Six-year-olds are natural charmers, eager to please, brave, playful and about as grounded as soap bubbles. Now that Elian Gonzalez has made parents of us all, it was especially gruesome to watch his fate float by last week, in real time and on video, as the adults in his life prepared to tear him in two.
On the one hand, the more familiar he becomes to us with each passing slide down that swing set, the harder it is to imagine waving him onto the plane bound for Havana. On the other, there was a nasty sense last week that what his Miami relatives warned would happen to him in Cuba was already happening to him here. Was that really his idea to sit on a bed, wave his finger at his father and defy him--the father who must, surely, have played some role in making him the delightful kid everyone says he is? "Papa," he said, "I do not want to go to Cuba. If you want to, stay here. I am not going to Cuba." By the time his father Juan Miguel Gonzalez had watched it for the fourth or fifth time in his lawyer's office Thursday morning, he put his head down, his hands on the bridge of his nose, and cried. "Can we make them stop showing it?"
Attorney General Janet Reno, who from the start has been running this show and last week moved to center stage, seemed to be torn as well, between her promise to enforce the law and her vow to do it gently, in a way that will not break this kid into pieces or set Miami on fire. There is the law, and then there is the law of the street. "They will have to take this child by force," declared Great-Uncle Lazaro Gonzalez. Even as the Miami Cubans mocked Reno, called her a coward, practically dared her to come in and seize Elian, even as her Washington critics privately sneered that she was just a dithering social worker in over her head, she kept chanting her promise of a fair and appropriate response and patiently stood by as the case ground up both wings of the family in legal maneuvering that kept Elian's fate in limbo a few days longer.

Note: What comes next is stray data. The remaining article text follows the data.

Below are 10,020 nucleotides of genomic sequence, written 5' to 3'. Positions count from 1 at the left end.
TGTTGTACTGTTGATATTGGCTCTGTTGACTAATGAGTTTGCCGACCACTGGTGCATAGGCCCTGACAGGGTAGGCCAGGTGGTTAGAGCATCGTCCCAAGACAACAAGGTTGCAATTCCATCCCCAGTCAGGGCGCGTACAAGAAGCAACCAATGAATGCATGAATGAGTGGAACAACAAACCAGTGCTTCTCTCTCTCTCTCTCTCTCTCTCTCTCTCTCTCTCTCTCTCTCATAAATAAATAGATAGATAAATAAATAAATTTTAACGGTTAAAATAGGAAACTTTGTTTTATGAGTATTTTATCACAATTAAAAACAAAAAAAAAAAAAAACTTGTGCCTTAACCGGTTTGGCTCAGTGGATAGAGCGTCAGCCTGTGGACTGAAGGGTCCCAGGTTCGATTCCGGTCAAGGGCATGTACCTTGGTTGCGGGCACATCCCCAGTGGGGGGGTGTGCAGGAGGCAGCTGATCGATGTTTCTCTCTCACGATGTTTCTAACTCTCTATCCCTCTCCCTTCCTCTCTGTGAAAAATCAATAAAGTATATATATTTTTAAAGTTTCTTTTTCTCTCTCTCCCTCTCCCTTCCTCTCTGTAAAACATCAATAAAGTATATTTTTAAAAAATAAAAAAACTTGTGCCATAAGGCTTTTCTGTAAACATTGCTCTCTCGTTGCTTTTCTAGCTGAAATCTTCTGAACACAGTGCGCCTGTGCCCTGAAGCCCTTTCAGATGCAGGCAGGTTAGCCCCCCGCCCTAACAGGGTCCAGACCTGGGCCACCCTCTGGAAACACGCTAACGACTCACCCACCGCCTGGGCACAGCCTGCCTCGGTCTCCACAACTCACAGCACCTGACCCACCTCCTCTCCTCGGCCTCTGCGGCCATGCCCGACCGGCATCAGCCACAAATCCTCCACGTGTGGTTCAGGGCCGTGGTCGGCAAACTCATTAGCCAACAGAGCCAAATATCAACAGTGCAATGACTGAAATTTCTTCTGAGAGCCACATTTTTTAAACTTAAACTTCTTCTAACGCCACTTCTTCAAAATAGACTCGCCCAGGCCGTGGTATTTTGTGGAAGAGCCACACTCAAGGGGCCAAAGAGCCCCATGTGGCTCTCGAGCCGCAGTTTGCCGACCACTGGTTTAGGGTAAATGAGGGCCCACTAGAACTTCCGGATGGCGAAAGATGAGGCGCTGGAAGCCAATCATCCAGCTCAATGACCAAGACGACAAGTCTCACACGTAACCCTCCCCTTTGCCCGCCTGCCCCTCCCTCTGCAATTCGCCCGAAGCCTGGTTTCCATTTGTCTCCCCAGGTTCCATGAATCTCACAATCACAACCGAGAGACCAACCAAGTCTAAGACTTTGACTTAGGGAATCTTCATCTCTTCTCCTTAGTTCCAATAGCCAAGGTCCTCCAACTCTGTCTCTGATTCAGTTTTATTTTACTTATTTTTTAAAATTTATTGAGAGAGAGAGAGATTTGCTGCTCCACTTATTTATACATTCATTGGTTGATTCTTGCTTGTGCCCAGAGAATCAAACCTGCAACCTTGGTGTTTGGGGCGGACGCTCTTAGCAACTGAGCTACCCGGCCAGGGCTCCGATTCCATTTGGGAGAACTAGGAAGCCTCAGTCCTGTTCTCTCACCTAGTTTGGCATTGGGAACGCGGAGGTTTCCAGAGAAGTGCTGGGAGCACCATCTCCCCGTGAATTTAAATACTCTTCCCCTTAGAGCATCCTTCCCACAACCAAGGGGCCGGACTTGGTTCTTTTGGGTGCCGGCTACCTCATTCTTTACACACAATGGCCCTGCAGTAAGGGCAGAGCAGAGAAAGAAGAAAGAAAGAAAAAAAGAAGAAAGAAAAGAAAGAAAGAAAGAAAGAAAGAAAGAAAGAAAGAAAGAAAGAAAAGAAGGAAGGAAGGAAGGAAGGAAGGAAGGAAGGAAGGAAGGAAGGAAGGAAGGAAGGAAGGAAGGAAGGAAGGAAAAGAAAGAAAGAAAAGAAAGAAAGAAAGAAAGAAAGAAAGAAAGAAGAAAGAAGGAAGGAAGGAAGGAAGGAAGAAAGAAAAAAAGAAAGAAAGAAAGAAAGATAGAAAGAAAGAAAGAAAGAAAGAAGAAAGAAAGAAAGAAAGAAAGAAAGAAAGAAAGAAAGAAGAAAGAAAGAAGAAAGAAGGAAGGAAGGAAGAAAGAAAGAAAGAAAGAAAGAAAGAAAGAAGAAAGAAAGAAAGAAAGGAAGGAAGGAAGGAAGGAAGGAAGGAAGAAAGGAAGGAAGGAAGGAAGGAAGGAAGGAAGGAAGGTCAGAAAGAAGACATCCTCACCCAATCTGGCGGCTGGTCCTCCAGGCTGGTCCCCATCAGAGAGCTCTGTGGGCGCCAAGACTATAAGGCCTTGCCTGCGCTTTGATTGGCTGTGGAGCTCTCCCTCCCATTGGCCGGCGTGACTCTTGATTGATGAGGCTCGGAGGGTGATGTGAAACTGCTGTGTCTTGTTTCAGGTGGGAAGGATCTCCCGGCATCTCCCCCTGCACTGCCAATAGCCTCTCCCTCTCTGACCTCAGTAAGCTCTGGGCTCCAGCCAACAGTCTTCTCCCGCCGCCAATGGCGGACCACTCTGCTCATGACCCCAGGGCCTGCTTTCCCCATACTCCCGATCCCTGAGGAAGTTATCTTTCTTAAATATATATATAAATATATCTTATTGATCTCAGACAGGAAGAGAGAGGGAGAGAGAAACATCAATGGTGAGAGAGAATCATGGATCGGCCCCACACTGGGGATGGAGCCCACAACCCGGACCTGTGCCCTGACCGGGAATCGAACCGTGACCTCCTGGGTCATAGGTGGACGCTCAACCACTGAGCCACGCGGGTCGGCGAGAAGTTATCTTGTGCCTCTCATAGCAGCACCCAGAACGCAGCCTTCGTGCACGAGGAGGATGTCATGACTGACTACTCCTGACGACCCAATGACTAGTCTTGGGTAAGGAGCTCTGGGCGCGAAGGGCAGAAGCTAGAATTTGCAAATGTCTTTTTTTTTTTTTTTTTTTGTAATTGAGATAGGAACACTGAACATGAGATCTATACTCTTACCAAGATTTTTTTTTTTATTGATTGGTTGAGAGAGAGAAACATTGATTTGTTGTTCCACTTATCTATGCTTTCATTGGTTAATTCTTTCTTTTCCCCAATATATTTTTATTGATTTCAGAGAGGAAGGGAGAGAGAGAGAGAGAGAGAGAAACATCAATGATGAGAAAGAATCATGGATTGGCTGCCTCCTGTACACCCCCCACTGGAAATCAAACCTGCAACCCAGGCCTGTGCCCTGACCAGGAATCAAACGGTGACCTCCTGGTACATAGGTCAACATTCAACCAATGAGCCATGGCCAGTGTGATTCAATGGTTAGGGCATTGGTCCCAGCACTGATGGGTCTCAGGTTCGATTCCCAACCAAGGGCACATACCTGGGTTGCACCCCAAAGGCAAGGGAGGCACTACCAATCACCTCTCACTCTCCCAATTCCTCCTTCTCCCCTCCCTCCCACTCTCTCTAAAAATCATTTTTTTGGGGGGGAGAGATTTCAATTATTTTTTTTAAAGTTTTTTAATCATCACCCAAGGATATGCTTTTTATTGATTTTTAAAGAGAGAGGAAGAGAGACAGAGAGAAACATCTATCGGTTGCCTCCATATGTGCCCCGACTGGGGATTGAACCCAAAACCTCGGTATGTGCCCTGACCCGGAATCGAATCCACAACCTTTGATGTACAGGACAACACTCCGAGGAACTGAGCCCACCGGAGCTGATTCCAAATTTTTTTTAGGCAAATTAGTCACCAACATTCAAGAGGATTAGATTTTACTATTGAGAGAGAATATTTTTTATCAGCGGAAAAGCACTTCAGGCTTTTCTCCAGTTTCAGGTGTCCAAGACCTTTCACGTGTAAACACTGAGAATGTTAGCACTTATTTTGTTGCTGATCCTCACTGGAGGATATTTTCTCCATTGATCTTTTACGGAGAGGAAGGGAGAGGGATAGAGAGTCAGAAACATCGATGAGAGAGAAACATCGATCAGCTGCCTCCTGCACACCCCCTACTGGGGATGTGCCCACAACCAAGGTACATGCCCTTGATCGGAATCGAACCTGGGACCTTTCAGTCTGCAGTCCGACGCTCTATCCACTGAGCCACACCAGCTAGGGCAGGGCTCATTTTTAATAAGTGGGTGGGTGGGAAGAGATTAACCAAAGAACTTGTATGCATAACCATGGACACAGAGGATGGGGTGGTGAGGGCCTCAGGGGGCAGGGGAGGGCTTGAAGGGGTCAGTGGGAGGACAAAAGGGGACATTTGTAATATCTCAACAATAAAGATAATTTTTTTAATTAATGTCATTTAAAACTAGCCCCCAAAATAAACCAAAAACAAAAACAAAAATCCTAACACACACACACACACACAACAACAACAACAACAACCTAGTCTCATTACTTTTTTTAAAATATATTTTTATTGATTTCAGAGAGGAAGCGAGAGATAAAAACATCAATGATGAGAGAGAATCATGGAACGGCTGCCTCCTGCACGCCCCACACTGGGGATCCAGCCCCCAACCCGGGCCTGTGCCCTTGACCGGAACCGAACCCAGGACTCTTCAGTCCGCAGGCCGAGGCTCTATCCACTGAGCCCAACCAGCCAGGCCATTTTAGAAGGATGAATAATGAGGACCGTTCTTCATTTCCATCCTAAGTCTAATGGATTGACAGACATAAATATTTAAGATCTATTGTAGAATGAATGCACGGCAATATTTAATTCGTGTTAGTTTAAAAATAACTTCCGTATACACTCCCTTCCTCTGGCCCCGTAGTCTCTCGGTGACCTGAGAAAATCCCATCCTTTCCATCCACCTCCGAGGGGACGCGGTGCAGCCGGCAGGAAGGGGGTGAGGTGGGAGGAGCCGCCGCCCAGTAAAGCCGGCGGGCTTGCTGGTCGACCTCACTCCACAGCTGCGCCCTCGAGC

The week began with at least a promise of an ending. Once Juan Miguel, after five long months, finally came to the U.S. to claim his son, Reno had assured him that the reunion would happen quickly and on the government's terms. But her legal power to make that happen, by force if needed, was hostage to her fear of a scene too ugly to imagine, of armed marshals and enraged crowds and a desperate child in the middle. Wouldn't it be nice if all the family could just sit down and work this out?
That would require a profound change of heart from Lazaro, a semi-employed mechanic with two drunk-driving convictions who had redeemed himself in the Cuban-exile community by his fight for custody of Elian. Now people called him a hero, a patriot. They leaned over the chain-link fence of his home just to touch his shirt. But Lazaro's older brother Manuel, cast out as family patriarch for his belief that Elian should be with his father, had a sense that perhaps even Lazaro was wavering. Manuel lost a son to cancer nine years ago. "Hermano," Manuel said in a phone call last week, "you and I were raised to believe in something very important--no one has the right to take a father's child from him, except God."